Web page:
A follow-up to the recent post on the Textiles subject map. This jersey=sweater is made by the Weft Knitting Company in Christchurch, New Z...
On April 24 I posted a note about a China FTA meeting which were about to be held in the main centres in New Zealand. I said at the time th...
Wednesday, 6 April 2011
Exporter, designer, writer
Shells of Kina, sea urchins or sea eggs. Photo Graeme Siddle.
I have just discovered the website of a Hawkes Bay, New Zealand, exporter called David Trubridge. David Trubridge Ltd is a furniture and lighting design company and three quarters of the output from its factory in Whakatu is exported. Australia is the biggest single market for their products, but he also sells through distributors or shops in Europe, North and South America, the Middle East and Singapore.
For David context is everything and his website with its Design pages, (as opposed to product pages) are set in a rich context: http://www.davidtrubridge.com
Under the About button you will find a section on his Core Values set out under the following headings: Nourishment, Fashion, Design process and Why we Need Art. Under each is a quotation from interviews he has given to design magazines. It is a pity that the references for the articles are not given because he does seem to be very careful in his writing to note relevant sources.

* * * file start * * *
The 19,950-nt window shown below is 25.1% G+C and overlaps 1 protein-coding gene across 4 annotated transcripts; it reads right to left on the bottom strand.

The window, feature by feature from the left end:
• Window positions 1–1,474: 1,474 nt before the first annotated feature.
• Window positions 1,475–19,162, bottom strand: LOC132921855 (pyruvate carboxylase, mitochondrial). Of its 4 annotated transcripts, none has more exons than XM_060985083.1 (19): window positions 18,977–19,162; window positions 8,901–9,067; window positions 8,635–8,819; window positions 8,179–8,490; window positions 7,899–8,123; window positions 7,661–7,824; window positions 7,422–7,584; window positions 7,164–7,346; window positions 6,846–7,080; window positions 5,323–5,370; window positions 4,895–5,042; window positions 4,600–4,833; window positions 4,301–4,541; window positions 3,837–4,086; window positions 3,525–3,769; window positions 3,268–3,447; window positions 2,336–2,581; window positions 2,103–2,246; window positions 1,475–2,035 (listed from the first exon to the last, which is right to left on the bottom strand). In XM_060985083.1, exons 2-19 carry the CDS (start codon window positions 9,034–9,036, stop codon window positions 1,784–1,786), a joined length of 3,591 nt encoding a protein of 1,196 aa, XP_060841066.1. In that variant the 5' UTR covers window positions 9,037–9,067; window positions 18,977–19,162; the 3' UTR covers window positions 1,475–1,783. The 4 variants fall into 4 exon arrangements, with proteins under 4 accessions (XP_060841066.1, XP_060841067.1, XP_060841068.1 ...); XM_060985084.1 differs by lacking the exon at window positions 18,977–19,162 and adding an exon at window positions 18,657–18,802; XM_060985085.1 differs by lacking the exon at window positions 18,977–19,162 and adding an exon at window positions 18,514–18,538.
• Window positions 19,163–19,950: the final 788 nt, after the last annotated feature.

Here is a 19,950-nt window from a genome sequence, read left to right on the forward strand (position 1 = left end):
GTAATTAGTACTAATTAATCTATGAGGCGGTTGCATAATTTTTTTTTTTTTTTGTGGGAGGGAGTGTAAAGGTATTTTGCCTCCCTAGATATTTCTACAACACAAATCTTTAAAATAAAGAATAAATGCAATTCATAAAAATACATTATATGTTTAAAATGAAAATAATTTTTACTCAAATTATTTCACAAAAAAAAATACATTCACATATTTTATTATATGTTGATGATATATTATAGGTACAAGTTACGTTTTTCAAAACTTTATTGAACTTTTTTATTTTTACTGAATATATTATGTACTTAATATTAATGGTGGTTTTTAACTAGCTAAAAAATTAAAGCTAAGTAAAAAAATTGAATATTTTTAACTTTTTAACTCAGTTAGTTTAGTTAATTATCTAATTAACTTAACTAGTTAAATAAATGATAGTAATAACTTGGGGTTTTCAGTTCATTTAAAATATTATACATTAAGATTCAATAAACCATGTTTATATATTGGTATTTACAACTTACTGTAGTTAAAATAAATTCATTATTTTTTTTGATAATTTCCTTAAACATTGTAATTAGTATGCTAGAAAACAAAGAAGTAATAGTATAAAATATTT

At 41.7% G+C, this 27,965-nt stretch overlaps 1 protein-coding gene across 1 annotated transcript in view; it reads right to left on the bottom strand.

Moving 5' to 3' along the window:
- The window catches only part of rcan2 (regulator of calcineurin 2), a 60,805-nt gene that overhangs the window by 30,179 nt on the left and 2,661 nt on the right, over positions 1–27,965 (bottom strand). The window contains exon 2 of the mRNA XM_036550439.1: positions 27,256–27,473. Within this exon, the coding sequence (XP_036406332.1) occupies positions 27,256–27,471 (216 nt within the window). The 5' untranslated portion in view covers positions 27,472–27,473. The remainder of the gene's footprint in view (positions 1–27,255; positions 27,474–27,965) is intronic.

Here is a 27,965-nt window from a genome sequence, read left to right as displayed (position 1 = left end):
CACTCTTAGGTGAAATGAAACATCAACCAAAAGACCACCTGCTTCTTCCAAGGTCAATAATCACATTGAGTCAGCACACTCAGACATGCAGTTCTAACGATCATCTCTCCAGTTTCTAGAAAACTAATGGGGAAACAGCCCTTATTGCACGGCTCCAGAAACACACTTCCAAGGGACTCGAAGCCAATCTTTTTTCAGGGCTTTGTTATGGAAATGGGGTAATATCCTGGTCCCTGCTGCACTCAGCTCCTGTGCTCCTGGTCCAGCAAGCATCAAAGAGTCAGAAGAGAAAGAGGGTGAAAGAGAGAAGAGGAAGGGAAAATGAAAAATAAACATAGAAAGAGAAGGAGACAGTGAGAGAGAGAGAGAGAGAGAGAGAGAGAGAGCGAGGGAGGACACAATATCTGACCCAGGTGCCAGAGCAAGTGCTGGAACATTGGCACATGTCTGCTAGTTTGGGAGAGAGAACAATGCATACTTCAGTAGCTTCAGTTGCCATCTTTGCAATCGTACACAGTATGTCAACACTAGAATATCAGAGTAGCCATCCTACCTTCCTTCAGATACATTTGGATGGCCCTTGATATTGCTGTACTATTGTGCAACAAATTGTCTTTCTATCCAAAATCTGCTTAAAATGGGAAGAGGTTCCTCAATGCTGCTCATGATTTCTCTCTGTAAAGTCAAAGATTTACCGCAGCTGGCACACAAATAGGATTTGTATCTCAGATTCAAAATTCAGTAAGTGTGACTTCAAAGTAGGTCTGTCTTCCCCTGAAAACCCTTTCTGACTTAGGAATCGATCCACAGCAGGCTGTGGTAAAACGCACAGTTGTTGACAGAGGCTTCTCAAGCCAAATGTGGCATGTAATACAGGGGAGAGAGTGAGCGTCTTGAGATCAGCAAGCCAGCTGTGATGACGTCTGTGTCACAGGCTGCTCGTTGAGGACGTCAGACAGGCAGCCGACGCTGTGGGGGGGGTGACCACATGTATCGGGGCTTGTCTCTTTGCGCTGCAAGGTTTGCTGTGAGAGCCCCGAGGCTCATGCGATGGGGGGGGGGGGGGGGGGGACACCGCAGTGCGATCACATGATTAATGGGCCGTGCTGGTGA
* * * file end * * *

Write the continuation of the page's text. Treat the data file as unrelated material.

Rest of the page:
The Writing button gives access to five essays and to his blog. These provide that vital context for what he and his team produce. Here is a quote from his essay The Cultural Designer:
All of this means that a new type of design must be created. I call this Cultural Design -- design as we have never known it, at least for a very long time. The cultural designer will primarily design abstract lifestyles and rituals that allow us to lead a sustainable life. For the few objects that are needed, they will have much less to do with the physical workings of objects, and more to do with their effect -- how they nourish us.
Source: http://www.davidtrubridge.com/writing/david-s-essays/the-cultural-designer/ Retrieved 5 April 2011.
Do take a look and read some of his material – it is very challenging. By looking at this New Zealand exporter’s website, I’m sure you will also discover the link with the photo.